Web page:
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Research projects - Research group Addiction Medicine

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AERIAL: Addiction: Early Recognition and Intervention Across the Lifespan

Addictive disorders are among the most frequent and costly disorders in industrialized countries. While substantial research focused on treatment of single substance use disorders, most interventions do not address comorbid disorders sufficiently, are provided too late, do not reach the majority of addicted subjects and are not adjusted with respect to environmental stressors, affective comorbidity and age-specific contexts.

The main aim of the consortium is to improve the healthcare system by 1) assessing new access pathways including a wider range of healthcare professionals, and 2) evaluating existing and developing novel early assessment and intervention tools including e-health applications (computer/internet/smart phone-based). We will address patients suffering from the most prevalent substance use disorders, particularly alcohol- or tobacco-related, including as major target groups: 1) adolescents, 2) adults, and 3) older adults. We will use state-of-the-art basic science approaches to assess combinatorial effects of the different substances and we will adapt our approach to age-related differences in treatment needs. To adapt early interventions to modify risk and resilience factors across the lifespan, we will use existing cohorts such as the longitudinal IMAGEN sample of (now) young adults, representative data from Adolescent Psychiatry and from a systematic assessment of community and hospital general medical settings as well as observational data from studies on the mechanisms of addictive behavior. We will focus on proactive approaches for all primary medical care patients including general practices and hospitals. In all settings, we will assess comorbid mental disorders and gender and migration specific factors such as social exclusion and discrimination.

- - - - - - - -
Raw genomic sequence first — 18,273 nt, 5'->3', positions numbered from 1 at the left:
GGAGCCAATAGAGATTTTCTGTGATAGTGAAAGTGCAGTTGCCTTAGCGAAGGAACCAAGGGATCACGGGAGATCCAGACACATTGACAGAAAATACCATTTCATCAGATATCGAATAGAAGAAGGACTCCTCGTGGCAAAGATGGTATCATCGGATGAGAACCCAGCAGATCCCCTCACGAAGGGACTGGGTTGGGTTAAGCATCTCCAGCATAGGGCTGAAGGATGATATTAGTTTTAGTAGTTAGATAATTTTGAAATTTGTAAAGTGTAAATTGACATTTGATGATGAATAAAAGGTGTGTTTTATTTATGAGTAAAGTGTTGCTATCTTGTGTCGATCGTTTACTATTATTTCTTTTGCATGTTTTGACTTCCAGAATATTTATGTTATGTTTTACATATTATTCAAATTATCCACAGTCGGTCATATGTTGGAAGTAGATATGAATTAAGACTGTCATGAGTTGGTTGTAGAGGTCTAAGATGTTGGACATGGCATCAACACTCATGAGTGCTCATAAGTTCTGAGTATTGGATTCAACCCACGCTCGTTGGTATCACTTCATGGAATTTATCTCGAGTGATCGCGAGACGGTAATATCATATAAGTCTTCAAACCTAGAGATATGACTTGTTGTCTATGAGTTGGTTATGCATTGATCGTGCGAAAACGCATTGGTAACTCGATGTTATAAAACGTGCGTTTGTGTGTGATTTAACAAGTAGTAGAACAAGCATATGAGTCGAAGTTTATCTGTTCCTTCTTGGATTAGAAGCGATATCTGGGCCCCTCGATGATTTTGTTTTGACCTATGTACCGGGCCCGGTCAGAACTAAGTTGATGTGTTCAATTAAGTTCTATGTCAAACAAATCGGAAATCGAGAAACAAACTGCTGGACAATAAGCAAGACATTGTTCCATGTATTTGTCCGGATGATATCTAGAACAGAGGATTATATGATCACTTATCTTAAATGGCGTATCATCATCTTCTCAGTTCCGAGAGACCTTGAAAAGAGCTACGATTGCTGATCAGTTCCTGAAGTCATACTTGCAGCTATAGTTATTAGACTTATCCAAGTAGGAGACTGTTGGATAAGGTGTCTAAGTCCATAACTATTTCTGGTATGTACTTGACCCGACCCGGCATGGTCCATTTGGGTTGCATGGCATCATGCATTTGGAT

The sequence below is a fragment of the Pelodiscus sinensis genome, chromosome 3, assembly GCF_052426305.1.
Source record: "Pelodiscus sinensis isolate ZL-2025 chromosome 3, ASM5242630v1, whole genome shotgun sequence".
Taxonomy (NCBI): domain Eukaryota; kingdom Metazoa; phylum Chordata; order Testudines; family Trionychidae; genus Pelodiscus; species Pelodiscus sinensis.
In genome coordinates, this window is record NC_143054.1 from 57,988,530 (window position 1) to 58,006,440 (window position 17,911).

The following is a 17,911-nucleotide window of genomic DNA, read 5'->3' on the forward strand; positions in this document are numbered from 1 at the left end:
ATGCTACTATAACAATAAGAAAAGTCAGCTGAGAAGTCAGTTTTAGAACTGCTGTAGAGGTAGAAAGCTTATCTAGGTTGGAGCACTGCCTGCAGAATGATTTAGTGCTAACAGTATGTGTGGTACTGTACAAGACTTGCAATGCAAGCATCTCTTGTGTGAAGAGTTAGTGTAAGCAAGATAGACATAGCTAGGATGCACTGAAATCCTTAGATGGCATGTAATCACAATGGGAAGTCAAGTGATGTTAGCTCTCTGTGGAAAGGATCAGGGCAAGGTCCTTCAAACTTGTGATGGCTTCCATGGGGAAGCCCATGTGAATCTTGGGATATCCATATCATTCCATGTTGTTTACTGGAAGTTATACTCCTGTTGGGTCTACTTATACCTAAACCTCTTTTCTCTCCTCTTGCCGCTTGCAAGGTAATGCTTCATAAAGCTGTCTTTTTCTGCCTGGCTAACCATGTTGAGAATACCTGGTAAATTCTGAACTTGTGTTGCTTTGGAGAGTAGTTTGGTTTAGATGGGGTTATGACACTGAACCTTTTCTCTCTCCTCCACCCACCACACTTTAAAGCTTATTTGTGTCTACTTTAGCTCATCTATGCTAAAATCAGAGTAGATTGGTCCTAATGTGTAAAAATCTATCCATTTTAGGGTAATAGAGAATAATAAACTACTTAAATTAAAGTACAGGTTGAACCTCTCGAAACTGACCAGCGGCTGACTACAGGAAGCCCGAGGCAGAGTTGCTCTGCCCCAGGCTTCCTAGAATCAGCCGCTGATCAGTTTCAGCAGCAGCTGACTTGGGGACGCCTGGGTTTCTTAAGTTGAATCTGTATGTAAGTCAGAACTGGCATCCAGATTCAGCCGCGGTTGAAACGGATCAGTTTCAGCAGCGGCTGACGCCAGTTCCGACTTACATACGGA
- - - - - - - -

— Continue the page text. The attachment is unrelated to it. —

Drug and alternative reward cue reactivity and cognitive control in humans with substance use disorders: Psychological and neurobiological correlates and non-pharmacological interventions

A bias towards drug rewards at the expense of alternative rewards is considered a key factor contributing to the consumption of drugs and to relapse following detoxification. At the psychological level, this bias is characterized by increased craving (desire) for drug and reduced craving for alternative rewards. At the neural level, this bias is reflected by sensitization of the mesocorticolimbic reward system (including the ventral striatum, medial prefrontal cortex, and amygdala) towards drug and desensitization towards alternative reward cues. Reduced cognitive control is considered another key factor contributing to the consumption of drugs. At the neural level, reduced cognitive control is reflected in structural and functional alterations of the prefrontal control network, including the dorsolateral, ventrolateral, dorsomedial prefrontal brain regions and the anterior cingulate. Regaining control over drug consumption may to be linked both (1) to the modification of drug and alternative reward processing and (2) to improved cognitive control.

Several research projects of our group investigate how reward processing and cognitive control are altered in substance use disorder and how these alterations may be modified through non-pharmacological interventions.